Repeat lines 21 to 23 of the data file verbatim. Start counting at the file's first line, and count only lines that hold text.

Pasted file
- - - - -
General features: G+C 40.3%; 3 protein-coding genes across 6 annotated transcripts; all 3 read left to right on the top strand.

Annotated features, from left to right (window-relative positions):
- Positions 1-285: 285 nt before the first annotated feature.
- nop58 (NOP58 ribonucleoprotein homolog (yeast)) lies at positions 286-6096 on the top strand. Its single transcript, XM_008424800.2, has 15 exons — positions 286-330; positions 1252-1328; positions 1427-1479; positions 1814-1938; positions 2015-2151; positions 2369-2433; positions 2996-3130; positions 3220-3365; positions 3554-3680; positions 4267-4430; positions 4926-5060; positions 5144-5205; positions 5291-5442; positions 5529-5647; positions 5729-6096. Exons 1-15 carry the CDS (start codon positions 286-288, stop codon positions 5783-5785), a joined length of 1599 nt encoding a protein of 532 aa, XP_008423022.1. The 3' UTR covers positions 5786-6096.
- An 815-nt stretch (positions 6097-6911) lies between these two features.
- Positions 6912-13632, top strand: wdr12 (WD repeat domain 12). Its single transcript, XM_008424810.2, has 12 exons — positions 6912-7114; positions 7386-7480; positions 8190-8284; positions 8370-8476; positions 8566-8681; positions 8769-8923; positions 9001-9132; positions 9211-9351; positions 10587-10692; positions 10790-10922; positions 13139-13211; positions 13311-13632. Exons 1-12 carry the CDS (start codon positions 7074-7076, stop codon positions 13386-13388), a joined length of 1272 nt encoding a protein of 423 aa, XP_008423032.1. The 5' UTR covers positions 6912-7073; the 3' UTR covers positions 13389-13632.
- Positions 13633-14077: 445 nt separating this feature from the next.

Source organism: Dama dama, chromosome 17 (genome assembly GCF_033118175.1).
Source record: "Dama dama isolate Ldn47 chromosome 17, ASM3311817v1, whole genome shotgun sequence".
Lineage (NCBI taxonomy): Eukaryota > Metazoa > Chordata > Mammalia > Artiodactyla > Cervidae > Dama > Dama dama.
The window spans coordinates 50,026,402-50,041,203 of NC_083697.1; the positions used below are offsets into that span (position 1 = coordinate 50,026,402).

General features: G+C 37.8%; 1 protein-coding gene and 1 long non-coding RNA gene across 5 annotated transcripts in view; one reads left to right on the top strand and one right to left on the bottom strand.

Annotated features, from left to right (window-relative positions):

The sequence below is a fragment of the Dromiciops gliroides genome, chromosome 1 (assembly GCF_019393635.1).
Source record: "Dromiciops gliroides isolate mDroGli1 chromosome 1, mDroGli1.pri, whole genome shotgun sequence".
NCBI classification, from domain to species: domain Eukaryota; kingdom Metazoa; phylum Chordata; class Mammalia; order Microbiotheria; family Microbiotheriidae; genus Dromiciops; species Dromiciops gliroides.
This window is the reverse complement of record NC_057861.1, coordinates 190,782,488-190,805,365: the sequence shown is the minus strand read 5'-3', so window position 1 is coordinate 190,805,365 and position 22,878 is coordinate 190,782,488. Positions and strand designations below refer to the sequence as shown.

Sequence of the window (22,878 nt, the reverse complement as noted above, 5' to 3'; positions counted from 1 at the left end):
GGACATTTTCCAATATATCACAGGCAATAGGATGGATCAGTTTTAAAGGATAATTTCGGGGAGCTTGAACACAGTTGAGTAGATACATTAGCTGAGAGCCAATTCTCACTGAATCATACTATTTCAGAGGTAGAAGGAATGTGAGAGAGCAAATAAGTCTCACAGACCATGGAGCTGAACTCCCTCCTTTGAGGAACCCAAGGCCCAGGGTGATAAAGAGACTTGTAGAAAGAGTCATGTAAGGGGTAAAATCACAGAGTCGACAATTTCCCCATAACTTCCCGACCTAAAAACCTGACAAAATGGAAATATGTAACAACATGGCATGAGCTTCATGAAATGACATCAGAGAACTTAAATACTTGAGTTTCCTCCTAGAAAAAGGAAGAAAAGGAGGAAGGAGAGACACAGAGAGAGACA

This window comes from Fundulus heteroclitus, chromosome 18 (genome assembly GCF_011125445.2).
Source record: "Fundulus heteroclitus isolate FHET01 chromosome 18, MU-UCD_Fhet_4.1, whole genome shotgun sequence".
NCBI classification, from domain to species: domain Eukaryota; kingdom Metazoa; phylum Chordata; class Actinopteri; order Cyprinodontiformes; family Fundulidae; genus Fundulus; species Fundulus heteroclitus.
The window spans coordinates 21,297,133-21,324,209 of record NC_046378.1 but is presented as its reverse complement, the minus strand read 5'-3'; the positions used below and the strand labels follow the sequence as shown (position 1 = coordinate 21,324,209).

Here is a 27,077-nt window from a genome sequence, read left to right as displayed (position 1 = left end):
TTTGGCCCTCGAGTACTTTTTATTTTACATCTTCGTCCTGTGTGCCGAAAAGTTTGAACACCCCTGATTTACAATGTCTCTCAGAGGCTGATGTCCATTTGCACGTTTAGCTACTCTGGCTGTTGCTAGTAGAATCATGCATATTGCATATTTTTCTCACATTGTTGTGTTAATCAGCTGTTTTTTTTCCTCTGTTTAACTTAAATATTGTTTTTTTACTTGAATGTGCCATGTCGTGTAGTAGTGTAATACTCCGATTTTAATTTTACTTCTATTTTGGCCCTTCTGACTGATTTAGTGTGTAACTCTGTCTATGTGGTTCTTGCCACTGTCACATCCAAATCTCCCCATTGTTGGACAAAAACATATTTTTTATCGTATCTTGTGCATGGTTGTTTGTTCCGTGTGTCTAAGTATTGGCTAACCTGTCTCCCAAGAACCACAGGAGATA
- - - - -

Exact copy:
Source record: "Fundulus heteroclitus isolate FHET01 chromosome 18, MU-UCD_Fhet_4.1, whole genome shotgun sequence".
NCBI classification, from domain to species: domain Eukaryota; kingdom Metazoa; phylum Chordata; class Actinopteri; order Cyprinodontiformes; family Fundulidae; genus Fundulus; species Fundulus heteroclitus.
The window spans coordinates 21,297,133-21,324,209 of record NC_046378.1 but is presented as its reverse complement, the minus strand read 5'-3'; the positions used below and the strand labels follow the sequence as shown (position 1 = coordinate 21,324,209).